Many Mac critics, as well as Mac proponents, say Macs just don’t have enough RAM in the standard, off-the-shelf configuration.
While RAM is considered cheap these days, does Apple put in enough RAM? How much RAM do you have? How about other Mac users? Our “RAM Poll” reveals all…
In the past, a common line of complaint from Mac critics and Mac users alike was the anemic standard RAM available on most new Macs. Nearly everyone agreed that more RAM is better, standard RAM was not enough.
It doesn’t matter whether you’re running a base iMac, Mac mini, or even an eMac or dual 2.5 ghz quad PowerMac G5, Apple doesn’t splurge on the amount of RAM supplied with each new machine.
How much RAM is in your Mac? That’ll vary Mac-to-Mac, of course. You’ll be surprised to know the standard amount of RAM on low end machines such as the Mac mini, even the eMac, is barely sufficient to run Apple’s standard iLife suite—GarageBand (the RAM hog King among iLife apps), iMovie, iPhoto, iDVD are all RAM lovers.
Computer critics have mostly great and glowing things to say about Apple’s new iMac G5—except for the standard 512 megs of RAM. Virtually every critic agrees that Apple should double the RAM in the iMac and PowerMacs, or lower the price for RAM.
You’ll also be surprised to know that your Mac runs better (not necessarily faster) with more RAM.
Here’s the standard configuration Macs and their RAM numbers (according to the Apple Store:
• iBook 12”: 512 megs RAM
• iBook 14”: 512 megs RAM
• PowerBook 12”: 512 megs RAM
• PowerBook 15”: 512 megs RAM
• PowerBook 17” 512 megs RAM
• iMac G5 (all): 512 megs RAM
• PowerMac G5 dual-core 2.0: 512 megs RAM
• PowerMac G5 dual-core 2.3: 512 megs RAM
• PowerMac G5 dual CPU dual-core 2.5: 512 megs RAM
Is that enough RAM to run Mac OS X and iLife applications? Many Mac users are probably content with browsing and email and occasional word processing chores. Even the standard 512 megs RAM will handle those applications one at a time; opening too many applications with only 512 megs RAM is asking for trouble.
The more RAM in your Mac, the more applications you can open without having to save parts of each application on the much slower hard drive. Minimal RAM means fewer open applications and slower response. More RAM means more applications can be open and with faster response.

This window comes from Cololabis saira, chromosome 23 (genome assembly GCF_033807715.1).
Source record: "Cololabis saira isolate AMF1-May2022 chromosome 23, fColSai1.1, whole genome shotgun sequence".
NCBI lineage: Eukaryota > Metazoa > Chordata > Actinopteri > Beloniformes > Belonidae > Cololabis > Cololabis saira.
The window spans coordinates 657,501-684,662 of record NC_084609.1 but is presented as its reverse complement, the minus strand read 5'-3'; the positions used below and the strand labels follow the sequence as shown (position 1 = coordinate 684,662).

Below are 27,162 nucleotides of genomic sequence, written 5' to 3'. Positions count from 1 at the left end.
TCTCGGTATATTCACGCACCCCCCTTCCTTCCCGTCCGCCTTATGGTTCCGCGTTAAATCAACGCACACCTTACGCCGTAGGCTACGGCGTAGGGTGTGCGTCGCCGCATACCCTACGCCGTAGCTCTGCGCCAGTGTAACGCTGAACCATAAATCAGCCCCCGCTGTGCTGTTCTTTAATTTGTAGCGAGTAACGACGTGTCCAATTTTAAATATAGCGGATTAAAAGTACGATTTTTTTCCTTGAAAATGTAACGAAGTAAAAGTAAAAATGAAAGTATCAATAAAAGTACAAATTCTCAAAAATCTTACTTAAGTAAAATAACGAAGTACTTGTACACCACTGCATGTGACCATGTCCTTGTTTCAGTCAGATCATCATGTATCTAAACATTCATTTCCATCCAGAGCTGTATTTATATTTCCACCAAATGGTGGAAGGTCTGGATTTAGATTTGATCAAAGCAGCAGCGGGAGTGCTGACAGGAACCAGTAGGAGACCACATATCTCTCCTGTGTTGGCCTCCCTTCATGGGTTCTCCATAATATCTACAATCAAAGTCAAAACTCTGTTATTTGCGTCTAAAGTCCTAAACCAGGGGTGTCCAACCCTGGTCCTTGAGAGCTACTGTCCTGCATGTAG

Apple ships five very powerful applications in the iLife suite. Among them is the RAM hungry GarageBand. Trying out a few instruments in GarageBand is acceptable at the 512 megs RAM minimum. Anything more complex starts the change GarageBand’s colors and the need for more memory becomes obvious.
The iLife applications are somewhat integrated in that photos, music, can be shared. Opening all those applications in a minimum 512 meg RAM Mac usually slows down any Mac but the G5s.
So, how much RAM (random access memory) is in your Mac? If you’re not sure, click on the Apple icon in the upper left corner of your Mac’s screen, and select About This Mac… The pop up screen will tell you how much RAM is in the Mac.
The voting polls are open and the questions are numerous but easy. How much RAM? Should Apple include more RAM?
To let us know how much RAM is in your computer, all you have to do is click on the survey.
Surprised? Share your comments with other readers.
Carol Mary Miller
More is better, though Apple made many customers happy by moving the default memory to 512 megs RAM. I’ve tried iLife on a Mac mini and it works. Sloooooowly.
I’ve never fully understood Apple’s requirement to double the price of Apple ‘certified’ RAM. Not all RAM chips are created equal, so buyer beware. Cheap isn’t always good.
Even 512 megs RAM is OK for Mac mini and basic iMac use. If you add applications to you Mac and open more than three or four at a time, moving up to a single gig of RAM is smart.
Tera Jean Patricks
RAM is like a very large hard drive. More is better. Why? A large hard drive, as much RAM as you can afford, and updating to each new Mac OS X do wonders at extending your Mac’s life. By maxing out RAM and having extra large hard drives, I’m able to keep some Macs running for three to five years; double that of most PC users. Oh, BTW, I’m baaaaaaaack!
What’s your RAM? Take the poll, check the results and share comments below.